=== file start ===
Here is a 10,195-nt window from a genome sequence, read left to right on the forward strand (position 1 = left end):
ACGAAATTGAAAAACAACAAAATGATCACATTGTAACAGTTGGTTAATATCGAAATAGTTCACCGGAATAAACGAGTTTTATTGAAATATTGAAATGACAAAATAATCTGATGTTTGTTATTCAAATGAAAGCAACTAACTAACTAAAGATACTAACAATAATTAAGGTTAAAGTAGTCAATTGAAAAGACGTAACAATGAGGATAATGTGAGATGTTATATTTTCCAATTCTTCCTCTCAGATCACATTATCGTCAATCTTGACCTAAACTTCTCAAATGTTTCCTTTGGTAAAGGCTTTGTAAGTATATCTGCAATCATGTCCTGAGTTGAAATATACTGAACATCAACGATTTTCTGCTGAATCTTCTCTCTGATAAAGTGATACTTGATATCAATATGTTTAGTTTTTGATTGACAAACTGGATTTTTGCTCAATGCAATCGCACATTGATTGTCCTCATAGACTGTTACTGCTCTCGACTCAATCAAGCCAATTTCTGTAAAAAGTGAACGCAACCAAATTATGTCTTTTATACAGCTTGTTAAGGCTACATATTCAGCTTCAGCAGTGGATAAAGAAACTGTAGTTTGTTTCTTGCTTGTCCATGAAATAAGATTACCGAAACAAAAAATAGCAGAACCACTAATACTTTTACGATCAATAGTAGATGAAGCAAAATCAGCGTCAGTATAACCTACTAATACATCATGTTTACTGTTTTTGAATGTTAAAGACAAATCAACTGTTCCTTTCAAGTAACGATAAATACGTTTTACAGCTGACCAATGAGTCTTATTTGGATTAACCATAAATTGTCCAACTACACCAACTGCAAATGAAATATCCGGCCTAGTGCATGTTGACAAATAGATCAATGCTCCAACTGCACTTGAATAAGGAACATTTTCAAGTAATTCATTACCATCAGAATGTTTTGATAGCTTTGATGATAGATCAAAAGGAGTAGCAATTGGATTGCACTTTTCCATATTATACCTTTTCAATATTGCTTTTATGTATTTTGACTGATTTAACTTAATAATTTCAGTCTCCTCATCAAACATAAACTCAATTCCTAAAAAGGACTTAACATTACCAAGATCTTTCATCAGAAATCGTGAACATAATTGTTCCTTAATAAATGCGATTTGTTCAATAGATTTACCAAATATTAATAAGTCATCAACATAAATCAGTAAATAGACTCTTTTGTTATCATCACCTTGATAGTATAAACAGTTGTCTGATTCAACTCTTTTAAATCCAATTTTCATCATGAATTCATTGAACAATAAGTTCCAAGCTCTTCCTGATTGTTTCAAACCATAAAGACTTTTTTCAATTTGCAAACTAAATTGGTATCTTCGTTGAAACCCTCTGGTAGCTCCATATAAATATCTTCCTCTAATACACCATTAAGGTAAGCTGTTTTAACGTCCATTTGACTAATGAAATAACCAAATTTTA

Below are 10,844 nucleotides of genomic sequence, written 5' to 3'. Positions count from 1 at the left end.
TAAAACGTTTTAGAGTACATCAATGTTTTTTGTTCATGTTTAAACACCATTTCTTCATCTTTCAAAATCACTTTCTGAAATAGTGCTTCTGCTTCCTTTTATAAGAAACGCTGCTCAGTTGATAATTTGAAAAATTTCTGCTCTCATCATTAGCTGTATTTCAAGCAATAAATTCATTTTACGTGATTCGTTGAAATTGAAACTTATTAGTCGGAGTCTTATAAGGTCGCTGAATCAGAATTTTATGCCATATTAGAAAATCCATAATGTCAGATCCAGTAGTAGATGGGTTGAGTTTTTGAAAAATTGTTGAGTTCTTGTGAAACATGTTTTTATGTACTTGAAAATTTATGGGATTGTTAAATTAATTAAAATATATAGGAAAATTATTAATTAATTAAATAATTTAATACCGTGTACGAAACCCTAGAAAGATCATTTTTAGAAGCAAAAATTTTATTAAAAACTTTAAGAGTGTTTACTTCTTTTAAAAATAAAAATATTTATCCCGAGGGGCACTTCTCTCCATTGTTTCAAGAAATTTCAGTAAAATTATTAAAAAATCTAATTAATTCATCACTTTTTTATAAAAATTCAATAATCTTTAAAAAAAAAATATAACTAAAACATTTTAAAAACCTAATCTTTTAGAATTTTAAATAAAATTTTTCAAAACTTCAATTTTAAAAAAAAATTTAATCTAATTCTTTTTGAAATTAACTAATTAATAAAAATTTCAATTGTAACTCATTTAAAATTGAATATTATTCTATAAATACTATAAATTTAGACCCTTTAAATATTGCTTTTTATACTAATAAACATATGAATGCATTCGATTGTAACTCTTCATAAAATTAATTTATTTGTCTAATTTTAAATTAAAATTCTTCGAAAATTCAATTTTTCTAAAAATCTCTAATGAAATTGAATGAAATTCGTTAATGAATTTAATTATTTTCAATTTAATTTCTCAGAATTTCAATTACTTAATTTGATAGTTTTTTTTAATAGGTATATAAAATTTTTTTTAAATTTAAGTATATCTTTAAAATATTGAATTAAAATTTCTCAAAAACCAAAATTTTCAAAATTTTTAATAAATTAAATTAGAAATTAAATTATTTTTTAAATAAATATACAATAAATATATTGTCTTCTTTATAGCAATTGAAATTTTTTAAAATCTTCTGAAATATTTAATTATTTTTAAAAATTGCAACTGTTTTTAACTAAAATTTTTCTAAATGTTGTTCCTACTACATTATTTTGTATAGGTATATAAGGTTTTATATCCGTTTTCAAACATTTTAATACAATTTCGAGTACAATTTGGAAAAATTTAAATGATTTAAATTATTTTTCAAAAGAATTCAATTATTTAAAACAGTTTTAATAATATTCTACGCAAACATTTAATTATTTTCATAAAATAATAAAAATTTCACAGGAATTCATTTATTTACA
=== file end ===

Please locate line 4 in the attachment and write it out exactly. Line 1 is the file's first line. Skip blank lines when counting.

TAAAACGTTTTAGAGTACATCAATGTTTTTTGTTCATGTTTAAACACCATTTCTTCATCTTTCAAAATCACTTTCTGAAATAGTGCTTCTGCTTCCTTTTATAAGAAACGCTGCTCAGTTGATAATTTGAAAAATTTCTGCTCTCATCATTAGCTGTATTTCAAGCAATAAATTCATTTTACGTGATTCGTTGAAATTGAAACTTATTAGTCGGAGTCTTATAAGGTCGCTGAATCAGAATTTTATGCCATATTAGAAAATCCATAATGTCAGATCCAGTAGTAGATGGGTTGAGTTTTTGAAAAATTGTTGAGTTCTTGTGAAACATGTTTTTATGTACTTGAAAATTTATGGGATTGTTAAATTAATTAAAATATATAGGAAAATTATTAATTAATTAAATAATTTAATACCGTGTACGAAACCCTAGAAAGATCATTTTTAGAAGCAAAAATTTTATTAAAAACTTTAAGAGTGTTTACTTCTTTTAAAAATAAAAATATTTATCCCGAGGGGCACTTCTCTCCATTGTTTCAAGAAATTTCAGTAAAATTATTAAAAAATCTAATTAATTCATCACTTTTTTATAAAAATTCAATAATCTTTAAAAAAAAAATATAACTAAAACATTTTAAAAACCTAATCTTTTAGAATTTTAAATAAAATTTTTCAAAACTTCAATTTTAAAAAAAAATTTAATCTAATTCTTTTTGAAATTAACTAATTAATAAAAATTTCAATTGTAACTCATTTAAAATTGAATATTATTCTATAAATACTATAAATTTAGACCCTTTAAATATTGCTTTTTATACTAATAAACATATGAATGCATTCGATTGTAACTCTTCATAAAATTAATTTATTTGTCTAATTTTAAATTAAAATTCTTCGAAAATTCAATTTTTCTAAAAATCTCTAATGAAATTGAATGAAATTCGTTAATGAATTTAATTATTTTCAATTTAATTTCTCAGAATTTCAATTACTTAATTTGATAGTTTTTTTTAATAGGTATATAAAATTTTTTTTAAATTTAAGTATATCTTTAAAATATTGAATTAAAATTTCTCAAAAACCAAAATTTTCAAAATTTTTAATAAATTAAATTAGAAATTAAATTATTTTTTAAATAAATATACAATAAATATATTGTCTTCTTTATAGCAATTGAAATTTTTTAAAATCTTCTGAAATATTTAATTATTTTTAAAAATTGCAACTGTTTTTAACTAAAATTTTTCTAAATGTTGTTCCTACTACATTATTTTGTATAGGTATATAAGGTTTTATATCCGTTTTCAAACATTTTAATACAATTTCGAGTACAATTTGGAAAAATTTAAATGATTTAAATTATTTTTCAAAAGAATTCAATTATTTAAAACAGTTTTAATAATATTCTACGCAAACATTTAATTATTTTCATAAAATAATAAAAATTTCACAGGAATTCATTTATTTACA